I am not convinced that adding vinegar made any difference to the prints from either of these two types of eucalyptus leaf, whether on wool, silk or cotton. Adding iron made the paler prints on silk and cotton stand out more at the expense of saddening the colour, while on wool, any effect of iron appears marginal.
 "I still have plenty of dried eucalyptus leaves left and I think I'll save them for printing on wool, whatever you say, Elinor."
My companion judged the dye results by her own criteria and took command of the situation.
"I shall take care of this silk, since you don't appreciate it. It's what your mother would have wanted."




Friday, 29 June 2018

Dyers Chamomile and Solar Jars

Two Dyers Chamomile plants have taken over the entrance to my dye garden. Every winter I cut them down to 10cm above ground, every spring they bush out, then sprawl over the lawn in summer. Having survived frost and snow, they are absolutely loving a month of unusually hot weather.
I picked all the flowers last week, rubbed off some blackfly then staked up the stems to stop them getting chewed by the lawn mower. About 500g fresh flowers were simmered in a pot of water for an hour, then sieved out before I put 225g alum mordanted yarn into the dye bath to simmer for another hour. 
Indicator paper showed the bath was acidic at pH 5, so I added just enough soda ash to bring it up toward neutral pH 7. The yarn was 75% merino with 25% tussah silk, which I know takes up dye particularly well. Notwithstanding these advantages, I reckon the hot weather has doubled the dye content of my Dyers Chamomile flowers, as I have never known the dye come out as powerful as the colour of the actual flowers or turn as rich a green with an iron modifier.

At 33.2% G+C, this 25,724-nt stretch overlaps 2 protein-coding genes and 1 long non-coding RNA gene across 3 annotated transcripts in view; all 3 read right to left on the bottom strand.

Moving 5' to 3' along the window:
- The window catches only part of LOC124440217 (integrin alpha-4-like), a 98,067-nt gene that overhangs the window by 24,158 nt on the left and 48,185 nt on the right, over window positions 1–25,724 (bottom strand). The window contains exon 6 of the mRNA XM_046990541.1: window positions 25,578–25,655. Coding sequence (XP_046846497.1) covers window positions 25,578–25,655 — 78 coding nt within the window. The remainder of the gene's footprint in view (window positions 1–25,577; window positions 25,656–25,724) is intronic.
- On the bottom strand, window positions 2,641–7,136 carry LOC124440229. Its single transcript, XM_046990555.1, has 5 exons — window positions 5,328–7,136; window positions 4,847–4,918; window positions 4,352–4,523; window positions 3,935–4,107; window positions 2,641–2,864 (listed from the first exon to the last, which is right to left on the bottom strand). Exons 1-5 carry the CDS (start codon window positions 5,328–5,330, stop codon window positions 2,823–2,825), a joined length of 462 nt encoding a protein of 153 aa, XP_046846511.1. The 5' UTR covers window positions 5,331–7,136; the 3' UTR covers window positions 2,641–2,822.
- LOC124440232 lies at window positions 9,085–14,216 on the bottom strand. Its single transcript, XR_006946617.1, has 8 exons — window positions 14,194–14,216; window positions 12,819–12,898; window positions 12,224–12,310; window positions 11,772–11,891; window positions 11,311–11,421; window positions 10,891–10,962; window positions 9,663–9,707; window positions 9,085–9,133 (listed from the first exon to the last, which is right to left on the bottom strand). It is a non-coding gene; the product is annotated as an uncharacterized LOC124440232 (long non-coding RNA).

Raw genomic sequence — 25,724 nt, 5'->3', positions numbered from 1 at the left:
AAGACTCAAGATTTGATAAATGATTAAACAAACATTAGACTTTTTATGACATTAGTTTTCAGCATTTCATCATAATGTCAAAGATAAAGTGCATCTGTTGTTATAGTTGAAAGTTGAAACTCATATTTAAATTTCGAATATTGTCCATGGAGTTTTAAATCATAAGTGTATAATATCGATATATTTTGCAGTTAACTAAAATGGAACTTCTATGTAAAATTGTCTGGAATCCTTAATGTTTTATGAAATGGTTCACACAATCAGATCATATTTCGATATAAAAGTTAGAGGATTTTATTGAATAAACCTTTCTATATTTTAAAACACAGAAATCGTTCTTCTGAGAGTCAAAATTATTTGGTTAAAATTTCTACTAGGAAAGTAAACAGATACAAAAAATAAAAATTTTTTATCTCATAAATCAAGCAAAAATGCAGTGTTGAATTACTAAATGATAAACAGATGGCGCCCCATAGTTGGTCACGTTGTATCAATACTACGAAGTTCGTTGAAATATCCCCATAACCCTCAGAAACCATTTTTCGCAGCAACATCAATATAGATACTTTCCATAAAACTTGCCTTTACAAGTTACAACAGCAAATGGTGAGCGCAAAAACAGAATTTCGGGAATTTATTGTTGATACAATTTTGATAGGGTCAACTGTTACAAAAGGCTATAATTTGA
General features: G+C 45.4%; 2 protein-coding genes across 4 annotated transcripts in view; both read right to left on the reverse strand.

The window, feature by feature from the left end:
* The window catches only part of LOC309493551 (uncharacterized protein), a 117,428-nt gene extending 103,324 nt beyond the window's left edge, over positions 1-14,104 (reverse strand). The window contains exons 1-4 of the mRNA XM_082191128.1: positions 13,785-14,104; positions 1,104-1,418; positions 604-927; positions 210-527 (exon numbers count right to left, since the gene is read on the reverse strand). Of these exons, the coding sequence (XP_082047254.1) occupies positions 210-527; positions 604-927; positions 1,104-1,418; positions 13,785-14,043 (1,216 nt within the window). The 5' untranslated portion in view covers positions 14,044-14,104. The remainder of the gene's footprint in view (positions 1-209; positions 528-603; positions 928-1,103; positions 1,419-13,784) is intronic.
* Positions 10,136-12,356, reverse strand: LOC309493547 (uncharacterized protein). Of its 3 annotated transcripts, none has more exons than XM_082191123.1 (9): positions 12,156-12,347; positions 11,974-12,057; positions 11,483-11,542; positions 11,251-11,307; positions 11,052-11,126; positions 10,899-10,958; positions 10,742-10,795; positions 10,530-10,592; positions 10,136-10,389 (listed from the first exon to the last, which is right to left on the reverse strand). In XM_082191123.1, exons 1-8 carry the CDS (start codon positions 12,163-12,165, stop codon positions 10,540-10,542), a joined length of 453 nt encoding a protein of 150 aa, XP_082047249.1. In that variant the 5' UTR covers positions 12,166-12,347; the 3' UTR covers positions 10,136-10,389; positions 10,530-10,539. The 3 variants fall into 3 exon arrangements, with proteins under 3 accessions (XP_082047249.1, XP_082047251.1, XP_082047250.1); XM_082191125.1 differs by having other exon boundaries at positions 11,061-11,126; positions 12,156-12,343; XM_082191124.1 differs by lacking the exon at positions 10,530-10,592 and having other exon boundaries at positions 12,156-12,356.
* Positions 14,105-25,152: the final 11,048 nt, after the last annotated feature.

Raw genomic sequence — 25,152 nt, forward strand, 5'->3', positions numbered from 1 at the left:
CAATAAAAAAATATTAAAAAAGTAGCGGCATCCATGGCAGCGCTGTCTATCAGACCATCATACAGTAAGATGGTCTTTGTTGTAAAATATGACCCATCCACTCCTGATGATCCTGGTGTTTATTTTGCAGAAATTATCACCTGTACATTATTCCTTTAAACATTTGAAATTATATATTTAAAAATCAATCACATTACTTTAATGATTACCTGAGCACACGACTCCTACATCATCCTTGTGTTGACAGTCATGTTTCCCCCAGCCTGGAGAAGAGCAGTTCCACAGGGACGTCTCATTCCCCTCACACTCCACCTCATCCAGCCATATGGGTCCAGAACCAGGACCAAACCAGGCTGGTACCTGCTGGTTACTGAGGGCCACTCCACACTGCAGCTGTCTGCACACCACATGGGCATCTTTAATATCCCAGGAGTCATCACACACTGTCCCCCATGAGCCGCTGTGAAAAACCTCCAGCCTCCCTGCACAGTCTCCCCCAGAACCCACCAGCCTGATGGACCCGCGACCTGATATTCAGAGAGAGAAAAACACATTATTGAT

A few days later, more flowers had opened and with more hot sunshine forecast, this seemed the perfect time to run a solar jar experiment. Only my Kilner jars were still full of experiments I never completed last year. I remember the tall jar contained 200g flowers, but the garden had to be abandoned in July and I only got round to putting a couple of alum mordanted silk skeins in there during the winter.
The jar sat on the underfloor heating in the bathroom for a while and came outdoors in spring. After nearly a year, the flowers were still intact and sweet smelling and fermentation had acidified the pH right down to 4. When I emptied it onto the compost heap, very little yellow had gone into the silk. Though I hoped that rinsing might wash out the acid and bring up some colour, the silk stayed drab and will need overdyeing. Years ago, I spent July filling these jars with concentrated dye solutions, made in a dye pot then plant material sieved out. They looked very pretty lined up on the shelf, I had scalded the jars in advance and no mould grew. Unfortunately, when I tried to dye with them during the winter, only the jar of meadowsweet gave wool much colour. I know saving up flowers as you pick them over a few weeks works fine in a solar jar, but it isn't a long term storage solution, for longevity, flowers need to be dried.

The other two jars of Dyers Chamomile had alum mordanted Speckled Face Beulah fleece in them. One also had a couple of rusty nails in the bottom to provide iron. Though it looked yellow when I tipped it out, once the air got to the wool, within a minute the iron turned the dye to green. I would have been pleased with the depth of colour if I hadn't seen how much more strongly this year's flowers are working. The fleece felt a bit rough, but as I expected from past experience, it had survived.